News + Ideas

Behind the Build: Memorial University of Newfoundland, Core Science Facility


MGAC was founded with the promise to take on the most interesting and challenging project ideas and make them a reality. Getting there is a matter of a million small steps, countless conversations, a multitude of carefully-calibrated decisions that take place between day one and that long-awaited project delivery day. Those are the moments that make a project. We are revisiting them as we delve into the ways our talented, passionate team makes each of our projects possible. Today, we go Behind the Build and revisit our work with the Memorial University of Newfoundland, Core Science Facility.

In 2015, MGAC was enlisted to work on an exciting and ambitious project for the Memorial University of Newfoundland (MUN): a $325M Core Science Facility on MUN’s St. John’s campus. Designed to channel the University’s unique sense of place with its iceberg-inspired structure, house both science and engineering faculty, and attract top-tier faculty and students, the immense opportunity was clear. So, too, were the challenges: the project site was a three-hour flight from our Toronto office and situated on the North Atlantic, one of the most notoriously inhospitable and unexpected weather climates. But we knew our people were ready for it, and immediately got underway plotting how we would make it happen.




Given those challenges, it was clear it would require a full-time project manager on-site. We recognized that reality and promptly made arrangements for Senior Project Manager Sam Hakemi and his family to relocate to St. John’s, Newfoundland and Labrador. And he hit the ground running.

Still, even with the perfect team on the ground and planning in place, unexpected challenges are inevitable in our line of work. And indeed, throughout the course of this project, we would encounter everything from a shortage of qualified tradespeople from the jump to the installation of a gargantuan whale skeleton. Our ability to navigate each challenge had everything to do with our people—those in the immediate project team and those who work across different disciplines, sectors, and MGAC offices across North America. Over the years, that talented team and the ability to tap into a wide-ranging collective knowledge base would make this ambitious project possible.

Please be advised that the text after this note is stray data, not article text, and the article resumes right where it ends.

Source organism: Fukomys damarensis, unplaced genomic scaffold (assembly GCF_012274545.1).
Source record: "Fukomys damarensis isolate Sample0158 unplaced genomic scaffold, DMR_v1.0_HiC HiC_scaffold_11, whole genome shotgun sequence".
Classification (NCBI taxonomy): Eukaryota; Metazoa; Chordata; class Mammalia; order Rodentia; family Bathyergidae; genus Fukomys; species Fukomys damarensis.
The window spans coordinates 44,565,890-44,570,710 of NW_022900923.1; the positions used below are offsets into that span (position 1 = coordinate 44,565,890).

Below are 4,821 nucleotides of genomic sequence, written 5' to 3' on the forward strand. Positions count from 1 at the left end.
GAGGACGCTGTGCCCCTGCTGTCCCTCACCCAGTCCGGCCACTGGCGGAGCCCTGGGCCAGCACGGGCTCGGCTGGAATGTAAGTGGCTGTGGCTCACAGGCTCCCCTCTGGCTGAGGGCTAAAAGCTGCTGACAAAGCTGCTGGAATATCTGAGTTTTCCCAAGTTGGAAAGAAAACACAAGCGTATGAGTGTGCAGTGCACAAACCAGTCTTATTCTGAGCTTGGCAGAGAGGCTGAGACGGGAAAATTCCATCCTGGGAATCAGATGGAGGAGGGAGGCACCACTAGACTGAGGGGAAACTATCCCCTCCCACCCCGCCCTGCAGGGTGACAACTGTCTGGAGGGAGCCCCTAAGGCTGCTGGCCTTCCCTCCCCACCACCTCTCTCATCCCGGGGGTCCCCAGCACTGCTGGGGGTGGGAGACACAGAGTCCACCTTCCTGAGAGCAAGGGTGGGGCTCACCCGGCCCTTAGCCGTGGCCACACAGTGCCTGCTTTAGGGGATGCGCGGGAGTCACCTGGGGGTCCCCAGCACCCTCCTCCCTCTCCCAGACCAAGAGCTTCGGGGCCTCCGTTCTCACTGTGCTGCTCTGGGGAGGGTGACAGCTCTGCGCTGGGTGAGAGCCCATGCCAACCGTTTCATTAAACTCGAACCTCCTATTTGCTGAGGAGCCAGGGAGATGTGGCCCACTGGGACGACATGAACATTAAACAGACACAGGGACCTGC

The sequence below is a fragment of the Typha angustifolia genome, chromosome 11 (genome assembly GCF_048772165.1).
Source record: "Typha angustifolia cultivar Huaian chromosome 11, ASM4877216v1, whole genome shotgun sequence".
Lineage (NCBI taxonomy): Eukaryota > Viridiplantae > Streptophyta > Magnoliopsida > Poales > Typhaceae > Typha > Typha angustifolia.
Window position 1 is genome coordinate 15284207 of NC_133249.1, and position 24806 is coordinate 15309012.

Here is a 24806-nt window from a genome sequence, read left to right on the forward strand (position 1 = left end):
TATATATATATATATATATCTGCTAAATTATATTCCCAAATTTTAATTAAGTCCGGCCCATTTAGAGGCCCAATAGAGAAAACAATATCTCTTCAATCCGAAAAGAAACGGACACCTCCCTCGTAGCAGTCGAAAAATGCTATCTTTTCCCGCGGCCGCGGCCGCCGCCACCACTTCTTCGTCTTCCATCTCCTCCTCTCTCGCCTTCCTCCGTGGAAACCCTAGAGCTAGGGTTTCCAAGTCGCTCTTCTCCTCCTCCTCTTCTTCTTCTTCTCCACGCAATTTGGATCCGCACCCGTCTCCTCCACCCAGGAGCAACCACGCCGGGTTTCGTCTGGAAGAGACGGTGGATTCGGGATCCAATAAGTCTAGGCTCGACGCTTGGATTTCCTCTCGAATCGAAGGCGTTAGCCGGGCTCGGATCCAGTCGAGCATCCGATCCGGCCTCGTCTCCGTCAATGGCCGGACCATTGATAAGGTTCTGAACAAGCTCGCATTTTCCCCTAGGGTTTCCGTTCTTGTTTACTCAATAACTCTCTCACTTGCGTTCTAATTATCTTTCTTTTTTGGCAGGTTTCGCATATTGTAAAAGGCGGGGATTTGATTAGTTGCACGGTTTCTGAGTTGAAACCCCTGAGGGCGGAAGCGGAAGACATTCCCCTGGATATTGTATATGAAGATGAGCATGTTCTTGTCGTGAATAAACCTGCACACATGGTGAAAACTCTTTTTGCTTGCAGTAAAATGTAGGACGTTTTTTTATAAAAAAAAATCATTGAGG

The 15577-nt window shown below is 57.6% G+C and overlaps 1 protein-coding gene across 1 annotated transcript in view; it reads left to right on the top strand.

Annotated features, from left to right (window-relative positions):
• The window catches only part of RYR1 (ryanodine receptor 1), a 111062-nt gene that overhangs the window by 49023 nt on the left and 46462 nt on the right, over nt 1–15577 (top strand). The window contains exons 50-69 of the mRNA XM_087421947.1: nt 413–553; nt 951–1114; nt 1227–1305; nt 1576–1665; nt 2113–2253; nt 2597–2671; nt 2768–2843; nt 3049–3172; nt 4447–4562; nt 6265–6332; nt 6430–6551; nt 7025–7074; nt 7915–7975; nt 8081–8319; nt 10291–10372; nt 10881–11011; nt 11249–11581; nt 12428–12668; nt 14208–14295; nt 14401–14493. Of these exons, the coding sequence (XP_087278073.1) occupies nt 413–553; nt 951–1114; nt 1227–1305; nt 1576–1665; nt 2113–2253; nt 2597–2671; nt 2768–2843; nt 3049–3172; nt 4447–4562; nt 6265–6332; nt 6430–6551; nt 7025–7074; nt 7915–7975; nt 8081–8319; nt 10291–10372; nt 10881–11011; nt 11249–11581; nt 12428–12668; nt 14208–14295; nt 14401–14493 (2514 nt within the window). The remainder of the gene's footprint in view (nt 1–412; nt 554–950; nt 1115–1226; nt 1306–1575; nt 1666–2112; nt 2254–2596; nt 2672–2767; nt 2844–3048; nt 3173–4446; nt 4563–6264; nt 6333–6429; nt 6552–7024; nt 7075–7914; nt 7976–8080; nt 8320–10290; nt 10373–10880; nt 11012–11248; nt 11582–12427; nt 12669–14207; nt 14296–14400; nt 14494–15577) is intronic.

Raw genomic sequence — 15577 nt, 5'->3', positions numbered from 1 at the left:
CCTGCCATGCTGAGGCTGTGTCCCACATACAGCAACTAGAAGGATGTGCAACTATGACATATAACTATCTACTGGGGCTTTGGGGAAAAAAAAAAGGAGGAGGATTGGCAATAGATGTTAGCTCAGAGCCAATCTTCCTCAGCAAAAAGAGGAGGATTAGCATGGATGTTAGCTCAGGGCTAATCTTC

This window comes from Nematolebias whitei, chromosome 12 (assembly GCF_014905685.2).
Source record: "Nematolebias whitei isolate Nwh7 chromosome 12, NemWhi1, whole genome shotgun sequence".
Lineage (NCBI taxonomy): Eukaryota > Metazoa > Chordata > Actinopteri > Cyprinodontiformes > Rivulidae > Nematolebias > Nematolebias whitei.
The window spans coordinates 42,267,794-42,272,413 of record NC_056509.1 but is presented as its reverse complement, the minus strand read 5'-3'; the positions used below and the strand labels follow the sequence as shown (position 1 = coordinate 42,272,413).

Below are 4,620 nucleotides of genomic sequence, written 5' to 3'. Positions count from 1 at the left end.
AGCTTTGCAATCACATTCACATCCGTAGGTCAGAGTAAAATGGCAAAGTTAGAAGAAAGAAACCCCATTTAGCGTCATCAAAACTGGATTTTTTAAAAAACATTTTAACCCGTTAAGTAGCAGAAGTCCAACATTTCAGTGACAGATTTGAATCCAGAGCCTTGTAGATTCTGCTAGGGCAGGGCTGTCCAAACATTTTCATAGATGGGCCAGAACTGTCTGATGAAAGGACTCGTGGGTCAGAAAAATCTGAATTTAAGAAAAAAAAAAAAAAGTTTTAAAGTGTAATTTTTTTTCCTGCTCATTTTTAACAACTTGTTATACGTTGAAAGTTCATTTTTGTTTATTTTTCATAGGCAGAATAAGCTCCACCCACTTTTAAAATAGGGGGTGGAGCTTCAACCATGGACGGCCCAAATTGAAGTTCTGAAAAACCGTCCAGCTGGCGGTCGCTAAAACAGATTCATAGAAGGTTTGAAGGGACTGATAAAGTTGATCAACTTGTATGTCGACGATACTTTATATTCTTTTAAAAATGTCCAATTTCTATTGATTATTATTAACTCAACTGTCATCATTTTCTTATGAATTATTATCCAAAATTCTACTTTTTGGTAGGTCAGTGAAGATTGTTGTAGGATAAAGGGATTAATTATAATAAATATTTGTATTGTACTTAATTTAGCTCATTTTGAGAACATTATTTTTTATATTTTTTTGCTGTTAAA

Sam Hakemi (second from right) on-site during construction with members of the project team and Prime Minister Justin Trudeau.


Our first obstacle surfaced before work even got underway. We knew this complex laboratory project would require hyper-specialized workers. After all, putting together a building with two nitrogen plants—amongst many other complicated systems—isn’t exactly your run-of-the-mill construction job. What we didn’t know—but quickly learned—was how scarce the area was with such specialized tradespeople. And, with MUN a public University beholden to strict procurement guidelines, we were unable to seek workers outside the traditional bidding framework. We knew we had to find another way. We needed to revisit the project with fresh eyes to develop the best procurement strategy to initiate the work.

Over a 10-month period, we revisited each and every aspect of the project plan. In deep discussions with our client, we vetted removal recommendations from the architect and engineer. It’s easy to shave the cost of a laboratory project on the surface—cut a nitrogen plant here, reduce the purity level there—but making these decisions without due diligence can result in a project nightmare. Through clear and concise discussion and diligent follow-up with all parties, we established alternative approaches to get work done. This would be the first of many instances where our team, a group of talented professionals that are anything but cookie-cutter in their approach, would write and rewrite the script for project management. That flexibility and willingness to go above and beyond set the tone and the bar for the project.